Geoffrey Philp: 3 Poems

(Poems from the manuscript titled Letter from Marcus Garvey)


“No matter where you come from
as long as you’re a black man, you’re an African.” ~ Peter Tosh

“Brown man, wha de I a defend?”
greeted me in the afternoons while I unlaced
my cleats after a game of scrimmage–skins
versus shirts—when that wizened Wailer
beardsman, locksman, Rastaman, Seeco, sweat
dripping from hands that had taught Bob
percussion, schooled me in the teachings
of Marcus. Those were hard lessons
when with all the drills I had practiced
with my coaches, those years of privileged
innocence, I still couldn’t touch the ball
when Seeco shielded it with his spindly legs
that had trod through the hills of Babylon,
and scampered down the streets of Trench Town.

But he was patient with me, night after night
when moonlight dripped from tamarind
leaves on our crowns. Like the night at a dance
in August Town, when an old mother held my face
between her palms and interrogated me. Her hands
felt like Verna’s, my childhood maid, who wiped
nose naught from my cheeks when I was a yute
and defended me from a bully trying to capture
the bicycle my mother had given me for passing
the Common Entrance to Jamaica College.
“I will cut you, you know, you renk out of order,
piss-in-tail dutty bwai,” Verna screamed and pulled
a knife she’d buried under her blouse. Then, she smiled
as he scurried home to complain to his mother.

“What a quality young man, like you, doing
down here in the dungle?” the crone asked
as she ran her fingers through my “good”
hair. And my only answer was the music
that had drawn me to zinc fences and dusty
lanes—that had quenched my yearning
for an answer to the riddle that confounded
our lives: could this earth that my grandfather,
who tilled blades of cane while the other
planted a tree on his back,
be reclaimed with sankeys of redemption
for that old African aborisha, my brother.



Crouched over the ledger where I balanced
the accounts of my beloved uncle, who rewarded
my diligence with a few shillings that I dropped
into the collection plate to impress the girls,
and who drew me to his side after I stood
nose-to-nose with this one brown boy
in the church, who like the strutting rooster,
Du Bois, could trace his bloodlines to the French,
Dutch and English—every race except the African
that stared at me in the shade of his skin
he would later lighten after falling prey
to the promises in newspaper advertisements,
“Amazing bleach works wonders overnight
so that you can be in society.” Back then,
his words stung me to tears that Uncle Ba
noticed and recalled the wisdom of our ancestors
wrapped in a proverb, “A peacock hides his feet
when people start talking about his tail,”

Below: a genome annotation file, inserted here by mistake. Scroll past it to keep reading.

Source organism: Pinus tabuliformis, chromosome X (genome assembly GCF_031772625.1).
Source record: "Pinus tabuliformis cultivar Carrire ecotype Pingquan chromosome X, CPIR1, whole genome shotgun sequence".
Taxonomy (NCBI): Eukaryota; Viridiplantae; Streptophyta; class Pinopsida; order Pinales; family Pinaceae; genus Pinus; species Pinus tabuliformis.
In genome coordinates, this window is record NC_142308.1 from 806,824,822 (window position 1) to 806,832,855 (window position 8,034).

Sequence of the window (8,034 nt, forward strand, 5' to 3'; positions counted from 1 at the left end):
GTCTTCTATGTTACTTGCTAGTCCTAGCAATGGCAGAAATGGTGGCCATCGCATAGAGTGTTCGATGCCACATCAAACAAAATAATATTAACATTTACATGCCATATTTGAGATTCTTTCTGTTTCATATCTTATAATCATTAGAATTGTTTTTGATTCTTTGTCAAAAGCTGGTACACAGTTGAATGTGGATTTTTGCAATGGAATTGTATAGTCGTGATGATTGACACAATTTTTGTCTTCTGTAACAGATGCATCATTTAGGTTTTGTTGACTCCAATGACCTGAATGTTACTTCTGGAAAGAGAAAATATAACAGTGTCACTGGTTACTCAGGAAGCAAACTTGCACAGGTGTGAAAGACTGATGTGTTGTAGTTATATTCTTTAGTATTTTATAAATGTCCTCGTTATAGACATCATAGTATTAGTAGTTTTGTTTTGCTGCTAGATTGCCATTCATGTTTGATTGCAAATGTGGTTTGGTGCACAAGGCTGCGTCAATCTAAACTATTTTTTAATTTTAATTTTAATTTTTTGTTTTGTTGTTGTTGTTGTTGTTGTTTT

and dried the wetness from my chin
so that I could fold my black hands in prayer
and thank God for the African blood in my veins.



The mangroves blurred before my eyes.
The train grumbled out of Baton Rouge
as I tapped my heels against the wooden
floor of the platform and waited for my escorts
to ferry me to the sanctuary of their church.

Rubbing my finger against the barrel of the gun
you swore you’d never use, even after Tyler’s
bullet grazed your forehead, “No gun for me.
If I am to be killed, then maybe it is my destiny,”
I was greeted by a host of nervous congregants
who ushered me to the back of the waiting room,
and offered to pay for my return ticket.

“Sister, for your own protection, you best
get back on the train,” my driver advised
and a wave of chills wracked by body even more
than the story he whispered about a sister
who had been lynched the night before—how her tongue
wagged to the side of her mouth, her breasts
heaved, and then a stream of yellow trickled
down the back of her dress on to the green below.

I am not a “little Joan of Arc,” as George McGuire
likes to tease, but I mounted the pulpit like those venerable
pastors from my boarding school and preached
a gospel of freedom: “Comfort ye, comfort ye,
my people.” And when the voices of the sisters
from the Amen Corner rose in a crescendo
that spiraled up the rafters into the belfry and over
leaves of gumbo limbos dozing in the moonlight
beside the murky waters of the bayou, “Tell it, sister, tell it!
Halleujah!” I knew I wouldn’t have to use my gun that night.


Born in Jamaica, Geoffrey Philp has published two novels, five volumes of poetry, two short-story collections, and three children’s books. His work is represented in nearly every anthology of Caribbean literature, and he is one of the few writers whose work has been published in theOxford Book of Caribbean Short Stories and Oxford Book of Caribbean Verse. He is currently working on a collection of poems, Letter from Marcus Garvey. A graduate of the University of Miami, where he earned an MA in English, Philp teaches English at the InterAmerican Campus of Miami Dade College. Philp’s latest novel is Garvey’s Ghost (Carlong Publishers), in which Jasmine, the teenaged daughter of a single Jamaican woman living in Miami, disappears. The mother’s search for her daughter takes her to her Jasmin’s college, where she and her daughter’s professor join forces to find Jasmine before it is too late.


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